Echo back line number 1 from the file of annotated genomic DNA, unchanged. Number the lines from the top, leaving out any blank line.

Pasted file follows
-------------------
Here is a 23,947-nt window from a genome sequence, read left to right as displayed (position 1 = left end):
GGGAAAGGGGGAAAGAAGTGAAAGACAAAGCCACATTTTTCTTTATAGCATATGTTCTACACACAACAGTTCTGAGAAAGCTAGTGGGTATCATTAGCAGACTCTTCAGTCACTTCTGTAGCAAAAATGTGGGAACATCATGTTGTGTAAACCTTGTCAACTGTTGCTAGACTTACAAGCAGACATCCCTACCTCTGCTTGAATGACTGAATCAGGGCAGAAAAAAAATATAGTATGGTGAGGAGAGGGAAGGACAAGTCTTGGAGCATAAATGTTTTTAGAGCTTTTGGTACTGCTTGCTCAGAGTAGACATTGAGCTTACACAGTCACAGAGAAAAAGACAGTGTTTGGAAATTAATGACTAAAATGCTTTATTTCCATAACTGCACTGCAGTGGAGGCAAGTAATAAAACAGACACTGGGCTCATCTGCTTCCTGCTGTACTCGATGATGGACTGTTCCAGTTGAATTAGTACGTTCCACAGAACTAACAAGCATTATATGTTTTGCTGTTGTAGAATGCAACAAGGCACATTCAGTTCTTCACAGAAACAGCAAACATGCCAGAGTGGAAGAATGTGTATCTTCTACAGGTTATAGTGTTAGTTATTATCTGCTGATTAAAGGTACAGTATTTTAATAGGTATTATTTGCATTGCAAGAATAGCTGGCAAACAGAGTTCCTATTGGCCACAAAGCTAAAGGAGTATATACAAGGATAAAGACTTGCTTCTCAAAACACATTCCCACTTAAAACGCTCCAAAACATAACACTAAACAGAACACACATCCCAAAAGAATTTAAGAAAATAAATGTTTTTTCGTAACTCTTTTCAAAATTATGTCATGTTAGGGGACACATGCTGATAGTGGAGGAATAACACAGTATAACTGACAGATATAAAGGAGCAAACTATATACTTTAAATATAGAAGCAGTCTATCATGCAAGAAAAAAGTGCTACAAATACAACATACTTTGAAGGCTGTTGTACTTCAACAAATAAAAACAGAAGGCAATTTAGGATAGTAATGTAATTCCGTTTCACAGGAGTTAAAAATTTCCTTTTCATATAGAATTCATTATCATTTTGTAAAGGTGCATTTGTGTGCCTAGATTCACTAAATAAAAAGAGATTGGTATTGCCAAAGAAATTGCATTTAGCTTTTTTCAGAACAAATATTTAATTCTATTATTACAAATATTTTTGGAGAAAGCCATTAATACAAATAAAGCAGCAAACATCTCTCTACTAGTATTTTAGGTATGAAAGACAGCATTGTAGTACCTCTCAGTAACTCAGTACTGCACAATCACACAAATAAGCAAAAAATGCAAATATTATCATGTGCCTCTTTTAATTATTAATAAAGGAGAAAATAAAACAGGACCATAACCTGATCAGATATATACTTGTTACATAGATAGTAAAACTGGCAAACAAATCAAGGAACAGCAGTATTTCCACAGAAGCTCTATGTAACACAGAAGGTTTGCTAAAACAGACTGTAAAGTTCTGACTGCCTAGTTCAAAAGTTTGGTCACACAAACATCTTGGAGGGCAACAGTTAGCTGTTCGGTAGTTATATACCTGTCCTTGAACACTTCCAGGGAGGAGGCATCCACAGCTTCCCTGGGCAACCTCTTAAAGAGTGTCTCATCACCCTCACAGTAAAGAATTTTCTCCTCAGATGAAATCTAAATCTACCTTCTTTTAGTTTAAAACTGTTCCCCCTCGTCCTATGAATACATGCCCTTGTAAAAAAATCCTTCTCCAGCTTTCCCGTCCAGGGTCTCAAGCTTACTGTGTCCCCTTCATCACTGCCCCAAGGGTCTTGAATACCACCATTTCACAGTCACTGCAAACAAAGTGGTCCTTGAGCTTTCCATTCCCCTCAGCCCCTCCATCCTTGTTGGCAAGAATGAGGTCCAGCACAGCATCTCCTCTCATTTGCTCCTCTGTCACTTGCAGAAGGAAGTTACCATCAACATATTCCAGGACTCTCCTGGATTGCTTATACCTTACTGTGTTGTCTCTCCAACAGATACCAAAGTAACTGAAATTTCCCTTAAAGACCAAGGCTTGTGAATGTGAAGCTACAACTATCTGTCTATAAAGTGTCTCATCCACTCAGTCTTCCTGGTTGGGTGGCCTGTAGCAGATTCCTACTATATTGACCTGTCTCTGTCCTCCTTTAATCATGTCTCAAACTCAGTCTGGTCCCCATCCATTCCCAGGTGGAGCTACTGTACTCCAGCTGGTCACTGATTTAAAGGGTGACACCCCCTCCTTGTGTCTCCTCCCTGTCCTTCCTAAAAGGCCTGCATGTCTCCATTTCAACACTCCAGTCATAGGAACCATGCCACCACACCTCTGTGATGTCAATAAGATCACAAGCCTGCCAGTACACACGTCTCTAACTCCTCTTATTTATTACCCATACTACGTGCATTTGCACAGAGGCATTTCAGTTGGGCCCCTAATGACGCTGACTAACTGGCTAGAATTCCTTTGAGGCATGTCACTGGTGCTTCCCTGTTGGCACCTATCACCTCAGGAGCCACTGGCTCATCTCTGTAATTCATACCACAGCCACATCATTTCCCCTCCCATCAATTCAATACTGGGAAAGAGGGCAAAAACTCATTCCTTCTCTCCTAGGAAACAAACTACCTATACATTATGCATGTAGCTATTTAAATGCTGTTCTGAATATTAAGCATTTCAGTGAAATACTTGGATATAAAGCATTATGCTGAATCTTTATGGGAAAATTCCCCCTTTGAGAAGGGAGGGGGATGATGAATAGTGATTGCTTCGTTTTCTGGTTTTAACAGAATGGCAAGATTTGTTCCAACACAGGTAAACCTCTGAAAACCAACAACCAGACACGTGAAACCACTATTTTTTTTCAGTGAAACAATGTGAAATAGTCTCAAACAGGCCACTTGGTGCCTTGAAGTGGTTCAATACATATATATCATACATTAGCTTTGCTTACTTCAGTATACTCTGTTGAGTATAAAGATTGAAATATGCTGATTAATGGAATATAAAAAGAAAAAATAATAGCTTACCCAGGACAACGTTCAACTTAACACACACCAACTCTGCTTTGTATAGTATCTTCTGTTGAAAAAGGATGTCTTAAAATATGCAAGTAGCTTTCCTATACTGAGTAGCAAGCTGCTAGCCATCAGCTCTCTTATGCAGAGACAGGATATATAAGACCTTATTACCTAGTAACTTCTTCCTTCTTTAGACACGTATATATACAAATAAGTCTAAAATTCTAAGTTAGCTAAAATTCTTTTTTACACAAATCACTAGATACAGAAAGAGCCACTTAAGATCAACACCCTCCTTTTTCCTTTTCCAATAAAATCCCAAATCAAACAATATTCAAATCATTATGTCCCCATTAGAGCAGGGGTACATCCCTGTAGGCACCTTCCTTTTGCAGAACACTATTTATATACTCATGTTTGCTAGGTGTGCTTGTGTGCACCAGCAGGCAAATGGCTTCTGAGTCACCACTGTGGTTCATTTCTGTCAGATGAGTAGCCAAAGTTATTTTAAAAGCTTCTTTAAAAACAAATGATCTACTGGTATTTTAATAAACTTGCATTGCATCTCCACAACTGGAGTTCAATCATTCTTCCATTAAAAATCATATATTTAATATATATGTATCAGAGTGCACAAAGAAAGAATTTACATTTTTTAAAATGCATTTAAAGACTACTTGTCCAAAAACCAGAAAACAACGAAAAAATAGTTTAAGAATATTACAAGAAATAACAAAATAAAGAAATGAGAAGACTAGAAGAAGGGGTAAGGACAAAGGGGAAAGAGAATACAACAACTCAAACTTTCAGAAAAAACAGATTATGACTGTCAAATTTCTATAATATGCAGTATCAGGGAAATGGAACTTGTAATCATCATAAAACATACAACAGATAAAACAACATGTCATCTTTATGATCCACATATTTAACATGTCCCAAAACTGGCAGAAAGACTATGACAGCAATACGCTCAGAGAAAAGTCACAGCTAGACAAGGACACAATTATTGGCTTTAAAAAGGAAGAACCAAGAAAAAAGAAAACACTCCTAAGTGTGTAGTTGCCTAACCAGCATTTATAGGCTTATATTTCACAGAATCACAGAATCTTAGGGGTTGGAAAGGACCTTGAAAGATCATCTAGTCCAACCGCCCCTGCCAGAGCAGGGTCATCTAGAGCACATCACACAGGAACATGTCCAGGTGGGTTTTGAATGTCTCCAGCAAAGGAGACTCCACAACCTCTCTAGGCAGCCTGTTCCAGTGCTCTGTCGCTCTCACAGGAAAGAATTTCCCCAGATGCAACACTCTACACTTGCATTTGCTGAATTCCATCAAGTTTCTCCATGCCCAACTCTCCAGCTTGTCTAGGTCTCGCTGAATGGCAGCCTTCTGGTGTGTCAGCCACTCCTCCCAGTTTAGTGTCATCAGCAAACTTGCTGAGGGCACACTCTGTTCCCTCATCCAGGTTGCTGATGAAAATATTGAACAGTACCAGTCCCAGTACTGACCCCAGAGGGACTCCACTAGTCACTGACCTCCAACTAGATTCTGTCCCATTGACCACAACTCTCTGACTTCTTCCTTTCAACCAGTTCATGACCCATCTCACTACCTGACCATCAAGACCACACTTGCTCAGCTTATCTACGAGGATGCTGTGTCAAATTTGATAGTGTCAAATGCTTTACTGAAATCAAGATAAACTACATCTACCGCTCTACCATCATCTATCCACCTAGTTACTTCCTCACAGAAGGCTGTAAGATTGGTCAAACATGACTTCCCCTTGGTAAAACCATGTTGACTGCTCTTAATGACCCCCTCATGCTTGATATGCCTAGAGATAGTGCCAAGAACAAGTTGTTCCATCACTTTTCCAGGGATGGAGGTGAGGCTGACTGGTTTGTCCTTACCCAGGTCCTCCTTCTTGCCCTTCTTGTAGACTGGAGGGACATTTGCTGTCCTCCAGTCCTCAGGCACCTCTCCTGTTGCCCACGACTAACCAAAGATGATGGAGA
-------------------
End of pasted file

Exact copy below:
Here is a 23,947-nt window from a genome sequence, read left to right as displayed (position 1 = left end):